Life and death as concepts have invited many thinker, philosopher, writer and physician to define or describe them. Swami Vivekananda expects one to understand that life is the lamp that is constantly burning out and further suggests that if one wants to have life, one has to die every moment for it. One may like to compare life with constant restless moment spent in fear of extinction of a valued vapor; and another may sincerely believe that it is beyond any conceivable metaphor. Death is complicated and life is a phenomenon which possibly intends to keep away from negatives that try to attack the virtue and vigor of life from any arena. In spite of all the statements, references and utterances, be it mystical, philosophical or psychological, the fact remains, at least on the basis of conceptual majority, that people love to live – whether at eighty or eighteen – and do not, in actuality, intend to treat life like an?autumn leaf.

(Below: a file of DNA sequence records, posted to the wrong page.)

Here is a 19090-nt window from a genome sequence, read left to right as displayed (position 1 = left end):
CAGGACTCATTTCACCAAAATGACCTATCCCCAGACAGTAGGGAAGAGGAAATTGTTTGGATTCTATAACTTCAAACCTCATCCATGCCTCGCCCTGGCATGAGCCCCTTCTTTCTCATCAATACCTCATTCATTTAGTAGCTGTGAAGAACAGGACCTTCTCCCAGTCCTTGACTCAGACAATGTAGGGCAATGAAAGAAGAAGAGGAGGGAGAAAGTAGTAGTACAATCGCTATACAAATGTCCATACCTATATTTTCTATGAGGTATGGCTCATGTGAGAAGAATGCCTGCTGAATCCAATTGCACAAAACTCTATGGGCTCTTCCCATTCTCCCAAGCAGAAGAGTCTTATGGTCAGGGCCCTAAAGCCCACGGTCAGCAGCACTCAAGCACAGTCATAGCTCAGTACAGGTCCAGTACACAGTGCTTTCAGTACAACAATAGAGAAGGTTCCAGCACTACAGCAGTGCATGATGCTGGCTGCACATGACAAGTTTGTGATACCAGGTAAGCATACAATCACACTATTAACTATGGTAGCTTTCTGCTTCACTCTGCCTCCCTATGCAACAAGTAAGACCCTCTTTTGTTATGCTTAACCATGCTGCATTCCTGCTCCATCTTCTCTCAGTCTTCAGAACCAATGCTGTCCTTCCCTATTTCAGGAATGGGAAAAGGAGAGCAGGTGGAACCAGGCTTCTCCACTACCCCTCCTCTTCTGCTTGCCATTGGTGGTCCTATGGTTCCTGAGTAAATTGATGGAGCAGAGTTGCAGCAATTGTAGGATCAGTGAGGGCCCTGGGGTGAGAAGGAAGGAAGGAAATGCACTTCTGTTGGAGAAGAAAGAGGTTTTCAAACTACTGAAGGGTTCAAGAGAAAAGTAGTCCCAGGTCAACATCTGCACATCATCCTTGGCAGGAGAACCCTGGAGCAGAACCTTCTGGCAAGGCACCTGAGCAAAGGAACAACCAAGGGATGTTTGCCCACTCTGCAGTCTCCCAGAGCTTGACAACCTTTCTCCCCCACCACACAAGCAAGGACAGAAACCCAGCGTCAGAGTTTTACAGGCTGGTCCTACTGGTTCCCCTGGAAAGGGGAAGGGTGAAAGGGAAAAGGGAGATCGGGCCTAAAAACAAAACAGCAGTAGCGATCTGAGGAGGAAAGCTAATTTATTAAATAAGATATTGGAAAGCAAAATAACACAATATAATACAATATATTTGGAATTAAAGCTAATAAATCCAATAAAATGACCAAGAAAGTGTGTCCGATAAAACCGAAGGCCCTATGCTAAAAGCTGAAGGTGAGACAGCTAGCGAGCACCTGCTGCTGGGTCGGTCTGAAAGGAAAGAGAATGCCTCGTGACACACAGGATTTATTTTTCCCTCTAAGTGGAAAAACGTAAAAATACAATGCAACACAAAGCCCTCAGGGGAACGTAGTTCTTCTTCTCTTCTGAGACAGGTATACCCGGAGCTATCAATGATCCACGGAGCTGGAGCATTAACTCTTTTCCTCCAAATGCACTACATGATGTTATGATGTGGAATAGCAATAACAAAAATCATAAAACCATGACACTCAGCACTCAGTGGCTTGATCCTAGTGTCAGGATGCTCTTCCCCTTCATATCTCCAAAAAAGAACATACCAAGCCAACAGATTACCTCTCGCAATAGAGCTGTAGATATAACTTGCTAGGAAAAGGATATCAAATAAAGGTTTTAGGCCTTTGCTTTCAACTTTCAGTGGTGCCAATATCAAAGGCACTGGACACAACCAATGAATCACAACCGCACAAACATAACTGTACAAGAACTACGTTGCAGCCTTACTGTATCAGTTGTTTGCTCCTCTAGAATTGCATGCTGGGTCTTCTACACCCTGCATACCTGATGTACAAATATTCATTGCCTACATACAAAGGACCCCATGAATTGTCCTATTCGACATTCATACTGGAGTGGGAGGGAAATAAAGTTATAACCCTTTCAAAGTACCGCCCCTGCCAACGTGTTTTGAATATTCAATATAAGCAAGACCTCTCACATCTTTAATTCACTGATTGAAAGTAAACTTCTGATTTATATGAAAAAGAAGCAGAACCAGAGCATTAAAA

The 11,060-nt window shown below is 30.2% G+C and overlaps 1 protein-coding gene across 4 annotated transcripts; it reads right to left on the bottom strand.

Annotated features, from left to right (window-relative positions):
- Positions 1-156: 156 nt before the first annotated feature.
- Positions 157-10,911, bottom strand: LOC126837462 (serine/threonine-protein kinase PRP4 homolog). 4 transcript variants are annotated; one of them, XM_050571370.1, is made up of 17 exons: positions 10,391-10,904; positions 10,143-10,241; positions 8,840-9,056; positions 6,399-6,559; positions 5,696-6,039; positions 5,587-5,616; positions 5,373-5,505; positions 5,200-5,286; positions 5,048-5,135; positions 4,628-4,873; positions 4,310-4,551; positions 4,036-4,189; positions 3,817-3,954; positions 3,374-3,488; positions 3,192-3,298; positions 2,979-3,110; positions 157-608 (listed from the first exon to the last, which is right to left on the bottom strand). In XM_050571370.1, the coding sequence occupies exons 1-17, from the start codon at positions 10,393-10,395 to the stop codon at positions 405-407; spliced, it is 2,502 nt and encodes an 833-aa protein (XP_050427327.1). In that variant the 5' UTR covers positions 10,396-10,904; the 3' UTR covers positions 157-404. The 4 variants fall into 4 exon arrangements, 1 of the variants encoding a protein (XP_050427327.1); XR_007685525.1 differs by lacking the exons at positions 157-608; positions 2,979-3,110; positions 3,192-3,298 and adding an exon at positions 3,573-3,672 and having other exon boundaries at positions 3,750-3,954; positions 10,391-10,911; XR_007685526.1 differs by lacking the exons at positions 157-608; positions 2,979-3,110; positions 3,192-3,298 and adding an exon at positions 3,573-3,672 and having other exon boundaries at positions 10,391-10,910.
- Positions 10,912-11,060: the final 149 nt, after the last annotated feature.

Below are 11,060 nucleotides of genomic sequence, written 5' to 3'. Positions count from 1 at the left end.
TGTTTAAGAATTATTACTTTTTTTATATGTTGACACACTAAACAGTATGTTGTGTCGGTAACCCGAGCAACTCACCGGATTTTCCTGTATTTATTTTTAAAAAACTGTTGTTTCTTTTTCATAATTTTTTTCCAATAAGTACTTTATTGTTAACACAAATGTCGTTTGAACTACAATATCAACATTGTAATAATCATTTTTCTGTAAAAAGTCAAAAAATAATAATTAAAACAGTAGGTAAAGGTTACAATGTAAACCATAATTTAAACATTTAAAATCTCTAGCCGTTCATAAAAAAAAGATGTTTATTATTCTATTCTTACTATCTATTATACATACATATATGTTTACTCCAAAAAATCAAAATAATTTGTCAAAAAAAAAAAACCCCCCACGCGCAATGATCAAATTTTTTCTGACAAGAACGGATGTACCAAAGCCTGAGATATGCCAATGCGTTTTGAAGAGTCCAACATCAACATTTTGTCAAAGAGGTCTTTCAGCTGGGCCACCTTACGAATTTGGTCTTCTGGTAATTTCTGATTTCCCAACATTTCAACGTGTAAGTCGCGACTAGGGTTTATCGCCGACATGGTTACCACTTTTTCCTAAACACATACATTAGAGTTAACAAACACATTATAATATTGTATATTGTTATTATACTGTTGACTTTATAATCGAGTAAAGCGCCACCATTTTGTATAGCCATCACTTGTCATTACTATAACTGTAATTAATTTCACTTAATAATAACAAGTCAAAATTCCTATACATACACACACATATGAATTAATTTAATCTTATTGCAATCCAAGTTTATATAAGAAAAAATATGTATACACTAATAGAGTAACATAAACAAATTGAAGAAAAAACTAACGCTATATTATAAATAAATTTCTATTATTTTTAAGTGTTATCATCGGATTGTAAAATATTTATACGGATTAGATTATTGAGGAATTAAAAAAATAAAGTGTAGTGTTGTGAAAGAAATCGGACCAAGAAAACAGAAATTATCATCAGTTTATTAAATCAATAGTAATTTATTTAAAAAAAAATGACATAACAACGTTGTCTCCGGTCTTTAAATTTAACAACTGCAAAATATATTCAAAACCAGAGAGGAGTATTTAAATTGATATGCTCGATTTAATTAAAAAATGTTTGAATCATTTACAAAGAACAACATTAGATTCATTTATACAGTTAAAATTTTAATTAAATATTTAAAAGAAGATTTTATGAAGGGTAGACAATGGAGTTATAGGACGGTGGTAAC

The perception is not always the same at every stage. There comes a phase in life when the spring of life is frozen, the rain of circulation becomes dry, the movement of body becomes motionless, the rainbow of life becomes colorless and the word life, which one calls a dance in space and time becomes still and blurred and the inevitable death comes near to hold it as an octopus gripping firmly with its tentacles so that the person shall rise up never.
The ancient Greet philosopher, Epicurus, has said, although in a different context: